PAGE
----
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March 30, 2011

We Need Transportation Choices

Ford_Escape_Hybrid The President's speech today on energy security (transcript) hit some key points when it comes to reducing the amount of oil or new cars and trucks guzzle. His Administration has made great progress on that front. The President noted that fuel efficiency standards for new vehicles stagnated for decades - there is a lot of ground to make up. 

But he's made a good start by ramping up vehicle fuel efficiency to 35.5 miles per gallon - that will save 1.8 billion barrels of oil over the lifetime of new vehicles sold between 2012 and 2016. The President has a huge opportunity to set a truly transformative direction by aiming for 60 mpg for vehicles sold in 2025.  It is America's renewable resource of innovation that must be tapped and we must aim high, not low.

President Obama also noted another important opportunity - his Administration can create more choices:

We've also made historic investments in high-speed rail and mass transit, because part of making our transportation sector cleaner and more efficient involves offering Americans - urban, suburban, and rural - the choice to be mobile without having to get in a car and pay for gas.

The President's commitment to offering Americans more transportation choices is critical - from rail and transit to safe walking and biking. Without increasing our cBikehoices we cannot tackle or addiction to oil. And, we cannot ignore the cost of traffic and congestion or the benefits of well designed communities that offer safe walking and biking and transit.  

These choices would also vastly decrease traffic congestion, which is not only a headache for those stuck in it - it also wastes oil, time, and dollars. Traffic congestion in 2009:

  • Cost $115 billion
  • Guzzled 3.9 billion gallons
  • Costs the average commuter caught in it $808 worth of gasoline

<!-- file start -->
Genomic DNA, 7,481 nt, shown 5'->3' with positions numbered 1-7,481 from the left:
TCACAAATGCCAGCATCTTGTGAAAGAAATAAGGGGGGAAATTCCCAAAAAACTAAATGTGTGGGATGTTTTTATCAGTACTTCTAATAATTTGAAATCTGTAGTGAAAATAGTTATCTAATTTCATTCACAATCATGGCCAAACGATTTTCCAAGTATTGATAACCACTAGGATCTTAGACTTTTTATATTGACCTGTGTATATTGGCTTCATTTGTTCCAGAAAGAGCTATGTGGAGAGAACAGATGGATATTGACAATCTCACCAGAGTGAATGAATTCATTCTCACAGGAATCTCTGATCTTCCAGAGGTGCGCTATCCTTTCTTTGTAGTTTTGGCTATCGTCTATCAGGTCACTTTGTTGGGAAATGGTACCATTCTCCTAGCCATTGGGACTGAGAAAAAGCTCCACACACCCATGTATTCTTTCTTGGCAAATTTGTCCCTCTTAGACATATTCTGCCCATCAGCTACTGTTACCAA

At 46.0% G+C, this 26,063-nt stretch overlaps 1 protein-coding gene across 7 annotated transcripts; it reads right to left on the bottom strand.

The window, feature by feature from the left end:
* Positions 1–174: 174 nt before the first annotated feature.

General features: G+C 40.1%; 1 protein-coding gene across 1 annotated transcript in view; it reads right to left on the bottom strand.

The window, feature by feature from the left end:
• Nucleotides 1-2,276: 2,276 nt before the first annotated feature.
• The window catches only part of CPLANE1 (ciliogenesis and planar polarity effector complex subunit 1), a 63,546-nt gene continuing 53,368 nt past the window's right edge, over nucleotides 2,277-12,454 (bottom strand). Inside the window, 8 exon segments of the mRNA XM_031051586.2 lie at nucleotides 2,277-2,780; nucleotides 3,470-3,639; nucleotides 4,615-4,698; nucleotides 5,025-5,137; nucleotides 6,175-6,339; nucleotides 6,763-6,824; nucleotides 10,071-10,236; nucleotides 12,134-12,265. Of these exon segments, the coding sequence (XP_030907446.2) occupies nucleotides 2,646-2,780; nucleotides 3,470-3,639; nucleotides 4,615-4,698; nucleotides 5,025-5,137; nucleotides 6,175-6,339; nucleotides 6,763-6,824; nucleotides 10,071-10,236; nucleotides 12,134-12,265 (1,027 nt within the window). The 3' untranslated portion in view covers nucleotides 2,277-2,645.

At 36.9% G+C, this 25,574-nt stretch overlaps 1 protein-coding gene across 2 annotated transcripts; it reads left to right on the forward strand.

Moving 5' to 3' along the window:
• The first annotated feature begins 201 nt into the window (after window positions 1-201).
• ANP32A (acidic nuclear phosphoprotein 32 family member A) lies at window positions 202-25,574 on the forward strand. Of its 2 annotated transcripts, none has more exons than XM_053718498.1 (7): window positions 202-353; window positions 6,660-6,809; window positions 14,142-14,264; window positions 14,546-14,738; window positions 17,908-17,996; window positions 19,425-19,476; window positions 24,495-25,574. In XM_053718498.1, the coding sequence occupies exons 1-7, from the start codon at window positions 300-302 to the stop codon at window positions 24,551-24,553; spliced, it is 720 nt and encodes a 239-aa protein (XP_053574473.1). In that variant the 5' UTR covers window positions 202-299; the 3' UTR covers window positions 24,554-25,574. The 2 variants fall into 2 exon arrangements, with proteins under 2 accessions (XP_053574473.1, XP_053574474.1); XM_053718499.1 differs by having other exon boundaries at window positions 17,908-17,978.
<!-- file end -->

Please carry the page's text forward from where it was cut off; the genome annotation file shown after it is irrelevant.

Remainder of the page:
• Cost the average commuter 34 hours. 

And with a recovering economy, traffic congestion could get worse as more people head back to work.  But, according to CEOs for Cities, some cities are better protected from the drain of high gas prices because of both how they are designed to put people closer to where the need to be and because of transit. 

As reported in USA Today, the following cities are most insulated from spiking prices at the pump - which means their citizens get to keep more dollars in their pockets to spend in the city rather than sending them overseas to pay for oil.

Gas While we tend to think of driving trips as commutes to work, the CEOs for Cities assessment notes that many of our trips out of the house aren't to work, but rather to all the other places we go - such as a trip to the grocery store or the mall.

Imagine the oil and money savings if more Americans instead had the option to walk or bike or take transit for these trips. Even decreasing the length of one's commute can have a tremendous effect:

"Decreasing driving by just one mile per person per day in the nation's 51 largest metro areas would save $29 billion."

We can achieve the President's oil savings goals and then some - clean cars, electric vehicles, standards for trucks matched with driving less because we have transportation choices is the key.

-- Ann Mesnikoff, Director of the Sierra Club Green Transportation Campaign


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